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[XML-SIG] WSDL library ?

Rich Salz <rsalz@zolera.com> writes:    (01)

> The ability to transmit pointer-using data types (e.g, a balanced tree
>> in C/C++), to make changes on the server, and to send the new tree
>> back such that the client can reconstruct -- that can be important and
>> useful. Sure, Corba proves that you can solve real-world problems
>> without it    (02)

Since CORBA 2.3 (July 1999), this kind of interaction is supported.    (03)

> It has been more than three years since I left the COM, Corba, DCE
>> middleware trenches, and I've gladly forgotten many details, but I
>> don't believe it's possible to use Corba IIOP without using the Corba
>> object model.  Most of the distributed computing world does not use
>> the Corba object model.    (04)

Can you please clarify? The "CORBA object model" is roughly: Objects
have interfaces, interfaces provide operations, clients invoke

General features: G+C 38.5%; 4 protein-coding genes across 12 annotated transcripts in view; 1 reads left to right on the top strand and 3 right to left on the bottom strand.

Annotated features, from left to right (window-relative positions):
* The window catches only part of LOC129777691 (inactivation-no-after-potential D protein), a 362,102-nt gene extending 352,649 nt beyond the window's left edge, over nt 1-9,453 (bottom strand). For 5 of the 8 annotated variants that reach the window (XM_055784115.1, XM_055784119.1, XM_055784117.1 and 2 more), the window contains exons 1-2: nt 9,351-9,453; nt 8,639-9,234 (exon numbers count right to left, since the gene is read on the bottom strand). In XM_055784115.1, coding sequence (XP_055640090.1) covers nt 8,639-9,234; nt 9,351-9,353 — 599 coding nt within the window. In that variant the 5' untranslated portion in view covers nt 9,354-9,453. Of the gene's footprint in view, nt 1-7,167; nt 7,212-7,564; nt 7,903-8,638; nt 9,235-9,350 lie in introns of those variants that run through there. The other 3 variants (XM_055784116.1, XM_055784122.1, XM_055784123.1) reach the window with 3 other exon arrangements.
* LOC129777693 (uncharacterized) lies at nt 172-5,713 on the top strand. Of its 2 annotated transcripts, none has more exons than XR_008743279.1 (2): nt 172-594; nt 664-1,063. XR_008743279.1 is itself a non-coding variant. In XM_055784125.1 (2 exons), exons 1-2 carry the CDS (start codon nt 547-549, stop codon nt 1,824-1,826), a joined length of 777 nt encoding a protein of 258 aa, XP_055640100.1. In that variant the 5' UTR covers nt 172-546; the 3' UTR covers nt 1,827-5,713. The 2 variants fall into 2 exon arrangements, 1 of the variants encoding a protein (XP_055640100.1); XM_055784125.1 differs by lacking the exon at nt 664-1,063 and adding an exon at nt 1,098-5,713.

operations. Seems quite general to me, and except for asynchronous,
event-oriented interactions, this is also standard in the distributed
computing world (even HTTP is an RPC mechanism, with clearly
identified request and response messages).    (05)

> As for pointers, etc., I'd like to see the IIOP serialization of a
>> doubly-linked list.    (06)

// IDL
module PointerDemo{
  valuetype linked_list{
    public string data;
    linked_list prev, next;
  interface ListReceiver{
    void put_list(in linked_list list);
};    (07)

# Python client side
from PointerDemo import linked_list
receiver = obtain_reference_to_receiver() #somehow
head = linked_list("Hello",None,None)
head.next = linked_list("World",None,None)
head.next.next = linked_list("!",None,None)
# backlinks
head.next.prev = head
head.next.next.prev = head.next
# invoke operation
receiver.put_list(head)    (08)

This will send an isomorphic copy of the list to the receiver, which
can be written in any of the languages that have an IDL mapping.  I
could construct the IIOP/GIOP/CDR byte sequence that is marshalled for
this invocation (including any necessary back-references); please
refer to the CORBA spec if you really need to know.    (09)

Martin    (010)